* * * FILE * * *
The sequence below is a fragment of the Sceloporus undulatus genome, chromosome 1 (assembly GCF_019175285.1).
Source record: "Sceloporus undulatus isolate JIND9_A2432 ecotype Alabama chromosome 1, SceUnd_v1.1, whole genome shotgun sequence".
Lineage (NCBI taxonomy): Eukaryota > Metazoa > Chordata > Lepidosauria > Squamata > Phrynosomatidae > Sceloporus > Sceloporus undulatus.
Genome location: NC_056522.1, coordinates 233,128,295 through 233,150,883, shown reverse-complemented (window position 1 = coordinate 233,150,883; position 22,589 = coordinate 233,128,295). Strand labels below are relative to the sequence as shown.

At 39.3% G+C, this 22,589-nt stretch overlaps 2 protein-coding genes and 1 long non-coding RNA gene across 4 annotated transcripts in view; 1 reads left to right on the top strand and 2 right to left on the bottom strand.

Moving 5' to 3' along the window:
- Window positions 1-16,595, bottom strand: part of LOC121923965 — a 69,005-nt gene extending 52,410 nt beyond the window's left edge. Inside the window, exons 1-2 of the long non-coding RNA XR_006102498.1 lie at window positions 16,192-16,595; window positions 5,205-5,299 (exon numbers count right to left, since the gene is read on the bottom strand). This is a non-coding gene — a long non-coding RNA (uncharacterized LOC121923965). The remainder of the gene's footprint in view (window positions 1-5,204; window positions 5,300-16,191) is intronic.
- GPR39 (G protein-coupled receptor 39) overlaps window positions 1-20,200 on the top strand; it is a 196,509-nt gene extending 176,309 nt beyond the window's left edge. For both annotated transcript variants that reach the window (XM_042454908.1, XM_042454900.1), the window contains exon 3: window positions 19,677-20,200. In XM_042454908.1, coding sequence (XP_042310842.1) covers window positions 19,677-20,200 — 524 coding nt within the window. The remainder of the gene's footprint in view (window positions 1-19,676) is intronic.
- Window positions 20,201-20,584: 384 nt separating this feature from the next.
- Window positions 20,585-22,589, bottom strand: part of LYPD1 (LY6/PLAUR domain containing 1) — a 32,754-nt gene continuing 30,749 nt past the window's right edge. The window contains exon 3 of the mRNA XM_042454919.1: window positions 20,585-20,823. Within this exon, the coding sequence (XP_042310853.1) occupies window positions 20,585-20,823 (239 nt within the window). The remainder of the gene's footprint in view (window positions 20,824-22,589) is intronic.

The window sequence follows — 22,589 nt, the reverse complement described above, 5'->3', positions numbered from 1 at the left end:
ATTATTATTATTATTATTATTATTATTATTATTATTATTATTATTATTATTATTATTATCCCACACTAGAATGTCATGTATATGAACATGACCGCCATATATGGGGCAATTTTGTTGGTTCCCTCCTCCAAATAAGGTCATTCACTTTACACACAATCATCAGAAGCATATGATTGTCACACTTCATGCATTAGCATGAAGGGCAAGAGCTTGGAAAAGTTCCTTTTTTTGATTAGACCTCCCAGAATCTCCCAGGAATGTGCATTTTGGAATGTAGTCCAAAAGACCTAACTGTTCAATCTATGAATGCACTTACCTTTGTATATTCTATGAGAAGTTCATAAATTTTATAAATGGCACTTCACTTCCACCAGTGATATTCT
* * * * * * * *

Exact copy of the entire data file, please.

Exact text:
The sequence below is a fragment of the Sceloporus undulatus genome, chromosome 1 (assembly GCF_019175285.1).
Source record: "Sceloporus undulatus isolate JIND9_A2432 ecotype Alabama chromosome 1, SceUnd_v1.1, whole genome shotgun sequence".
Lineage (NCBI taxonomy): Eukaryota > Metazoa > Chordata > Lepidosauria > Squamata > Phrynosomatidae > Sceloporus > Sceloporus undulatus.
Genome location: NC_056522.1, coordinates 233,128,295 through 233,150,883, shown reverse-complemented (window position 1 = coordinate 233,150,883; position 22,589 = coordinate 233,128,295). Strand labels below are relative to the sequence as shown.

At 39.3% G+C, this 22,589-nt stretch overlaps 2 protein-coding genes and 1 long non-coding RNA gene across 4 annotated transcripts in view; 1 reads left to right on the top strand and 2 right to left on the bottom strand.

Moving 5' to 3' along the window:
- Window positions 1-16,595, bottom strand: part of LOC121923965 — a 69,005-nt gene extending 52,410 nt beyond the window's left edge. Inside the window, exons 1-2 of the long non-coding RNA XR_006102498.1 lie at window positions 16,192-16,595; window positions 5,205-5,299 (exon numbers count right to left, since the gene is read on the bottom strand). This is a non-coding gene — a long non-coding RNA (uncharacterized LOC121923965). The remainder of the gene's footprint in view (window positions 1-5,204; window positions 5,300-16,191) is intronic.
- GPR39 (G protein-coupled receptor 39) overlaps window positions 1-20,200 on the top strand; it is a 196,509-nt gene extending 176,309 nt beyond the window's left edge. For both annotated transcript variants that reach the window (XM_042454908.1, XM_042454900.1), the window contains exon 3: window positions 19,677-20,200. In XM_042454908.1, coding sequence (XP_042310842.1) covers window positions 19,677-20,200 — 524 coding nt within the window. The remainder of the gene's footprint in view (window positions 1-19,676) is intronic.
- Window positions 20,201-20,584: 384 nt separating this feature from the next.
- Window positions 20,585-22,589, bottom strand: part of LYPD1 (LY6/PLAUR domain containing 1) — a 32,754-nt gene continuing 30,749 nt past the window's right edge. The window contains exon 3 of the mRNA XM_042454919.1: window positions 20,585-20,823. Within this exon, the coding sequence (XP_042310853.1) occupies window positions 20,585-20,823 (239 nt within the window). The remainder of the gene's footprint in view (window positions 20,824-22,589) is intronic.

The window sequence follows — 22,589 nt, the reverse complement described above, 5'->3', positions numbered from 1 at the left end:
ATTATTATTATTATTATTATTATTATTATTATTATTATTATTATTATTATTATTATTATCCCACACTAGAATGTCATGTATATGAACATGACCGCCATATATGGGGCAATTTTGTTGGTTCCCTCCTCCAAATAAGGTCATTCACTTTACACACAATCATCAGAAGCATATGATTGTCACACTTCATGCATTAGCATGAAGGGCAAGAGCTTGGAAAAGTTCCTTTTTTTGATTAGACCTCCCAGAATCTCCCAGGAATGTGCATTTTGGAATGTAGTCCAAAAGACCTAACTGTTCAATCTATGAATGCACTTACCTTTGTATATTCTATGAGAAGTTCATAAATTTTATAAATGGCACTTCACTTCCACCAGTGATATTCT